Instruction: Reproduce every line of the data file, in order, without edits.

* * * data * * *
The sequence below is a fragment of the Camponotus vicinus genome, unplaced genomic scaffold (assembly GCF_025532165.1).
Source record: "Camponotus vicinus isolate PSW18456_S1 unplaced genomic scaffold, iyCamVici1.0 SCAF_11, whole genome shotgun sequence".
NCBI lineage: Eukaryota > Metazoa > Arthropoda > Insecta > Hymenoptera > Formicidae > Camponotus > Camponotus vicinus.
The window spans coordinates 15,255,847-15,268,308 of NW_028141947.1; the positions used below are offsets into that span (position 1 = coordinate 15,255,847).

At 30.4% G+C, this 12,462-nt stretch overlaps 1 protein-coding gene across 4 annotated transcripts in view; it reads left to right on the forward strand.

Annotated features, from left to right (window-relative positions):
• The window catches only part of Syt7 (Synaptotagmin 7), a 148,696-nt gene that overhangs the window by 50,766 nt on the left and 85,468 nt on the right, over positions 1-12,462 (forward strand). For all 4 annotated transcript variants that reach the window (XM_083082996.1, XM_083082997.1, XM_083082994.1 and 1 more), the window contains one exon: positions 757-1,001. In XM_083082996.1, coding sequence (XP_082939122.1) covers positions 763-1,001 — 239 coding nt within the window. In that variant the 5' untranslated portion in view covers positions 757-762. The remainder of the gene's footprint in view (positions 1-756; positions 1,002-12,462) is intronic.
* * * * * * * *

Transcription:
The sequence below is a fragment of the Camponotus vicinus genome, unplaced genomic scaffold (assembly GCF_025532165.1).
Source record: "Camponotus vicinus isolate PSW18456_S1 unplaced genomic scaffold, iyCamVici1.0 SCAF_11, whole genome shotgun sequence".
NCBI lineage: Eukaryota > Metazoa > Arthropoda > Insecta > Hymenoptera > Formicidae > Camponotus > Camponotus vicinus.
The window spans coordinates 15,255,847-15,268,308 of NW_028141947.1; the positions used below are offsets into that span (position 1 = coordinate 15,255,847).

At 30.4% G+C, this 12,462-nt stretch overlaps 1 protein-coding gene across 4 annotated transcripts in view; it reads left to right on the forward strand.

Annotated features, from left to right (window-relative positions):
• The window catches only part of Syt7 (Synaptotagmin 7), a 148,696-nt gene that overhangs the window by 50,766 nt on the left and 85,468 nt on the right, over positions 1-12,462 (forward strand). For all 4 annotated transcript variants that reach the window (XM_083082996.1, XM_083082997.1, XM_083082994.1 and 1 more), the window contains one exon: positions 757-1,001. In XM_083082996.1, coding sequence (XP_082939122.1) covers positions 763-1,001 — 239 coding nt within the window. In that variant the 5' untranslated portion in view covers positions 757-762. The remainder of the gene's footprint in view (positions 1-756; positions 1,002-12,462) is intronic.